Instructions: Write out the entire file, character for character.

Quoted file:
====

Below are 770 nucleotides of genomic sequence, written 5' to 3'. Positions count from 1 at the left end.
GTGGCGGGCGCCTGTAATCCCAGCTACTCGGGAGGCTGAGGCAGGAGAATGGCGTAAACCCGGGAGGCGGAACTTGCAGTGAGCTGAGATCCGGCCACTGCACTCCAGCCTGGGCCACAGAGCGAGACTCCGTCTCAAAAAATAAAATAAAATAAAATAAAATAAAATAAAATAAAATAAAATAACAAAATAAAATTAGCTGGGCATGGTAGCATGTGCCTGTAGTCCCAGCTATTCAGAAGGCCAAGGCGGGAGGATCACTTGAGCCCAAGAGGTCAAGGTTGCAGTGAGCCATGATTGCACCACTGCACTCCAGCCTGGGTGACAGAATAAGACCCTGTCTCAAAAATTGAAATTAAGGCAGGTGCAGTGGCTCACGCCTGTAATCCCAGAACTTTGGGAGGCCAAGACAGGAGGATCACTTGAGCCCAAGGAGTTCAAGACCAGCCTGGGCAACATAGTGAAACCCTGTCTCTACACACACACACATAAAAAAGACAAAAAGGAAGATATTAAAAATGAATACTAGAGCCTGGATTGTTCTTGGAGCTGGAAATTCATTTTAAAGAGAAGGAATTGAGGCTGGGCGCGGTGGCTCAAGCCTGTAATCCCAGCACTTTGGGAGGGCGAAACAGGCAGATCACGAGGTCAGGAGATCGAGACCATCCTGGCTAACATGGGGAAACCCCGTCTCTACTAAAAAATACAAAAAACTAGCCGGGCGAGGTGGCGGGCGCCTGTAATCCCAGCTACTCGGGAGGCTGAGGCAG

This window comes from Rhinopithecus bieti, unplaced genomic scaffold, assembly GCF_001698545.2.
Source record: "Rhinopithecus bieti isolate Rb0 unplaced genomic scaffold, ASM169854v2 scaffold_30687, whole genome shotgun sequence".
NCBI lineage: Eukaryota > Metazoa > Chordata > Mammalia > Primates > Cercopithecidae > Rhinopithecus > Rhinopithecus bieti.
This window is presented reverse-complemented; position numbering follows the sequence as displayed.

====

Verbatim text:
Below are 770 nucleotides of genomic sequence, written 5' to 3'. Positions count from 1 at the left end.
GTGGCGGGCGCCTGTAATCCCAGCTACTCGGGAGGCTGAGGCAGGAGAATGGCGTAAACCCGGGAGGCGGAACTTGCAGTGAGCTGAGATCCGGCCACTGCACTCCAGCCTGGGCCACAGAGCGAGACTCCGTCTCAAAAAATAAAATAAAATAAAATAAAATAAAATAAAATAAAATAAAATAACAAAATAAAATTAGCTGGGCATGGTAGCATGTGCCTGTAGTCCCAGCTATTCAGAAGGCCAAGGCGGGAGGATCACTTGAGCCCAAGAGGTCAAGGTTGCAGTGAGCCATGATTGCACCACTGCACTCCAGCCTGGGTGACAGAATAAGACCCTGTCTCAAAAATTGAAATTAAGGCAGGTGCAGTGGCTCACGCCTGTAATCCCAGAACTTTGGGAGGCCAAGACAGGAGGATCACTTGAGCCCAAGGAGTTCAAGACCAGCCTGGGCAACATAGTGAAACCCTGTCTCTACACACACACACATAAAAAAGACAAAAAGGAAGATATTAAAAATGAATACTAGAGCCTGGATTGTTCTTGGAGCTGGAAATTCATTTTAAAGAGAAGGAATTGAGGCTGGGCGCGGTGGCTCAAGCCTGTAATCCCAGCACTTTGGGAGGGCGAAACAGGCAGATCACGAGGTCAGGAGATCGAGACCATCCTGGCTAACATGGGGAAACCCCGTCTCTACTAAAAAATACAAAAAACTAGCCGGGCGAGGTGGCGGGCGCCTGTAATCCCAGCTACTCGGGAGGCTGAGGCAG

This window comes from Rhinopithecus bieti, unplaced genomic scaffold, assembly GCF_001698545.2.
Source record: "Rhinopithecus bieti isolate Rb0 unplaced genomic scaffold, ASM169854v2 scaffold_30687, whole genome shotgun sequence".
NCBI lineage: Eukaryota > Metazoa > Chordata > Mammalia > Primates > Cercopithecidae > Rhinopithecus > Rhinopithecus bieti.
This window is presented reverse-complemented; position numbering follows the sequence as displayed.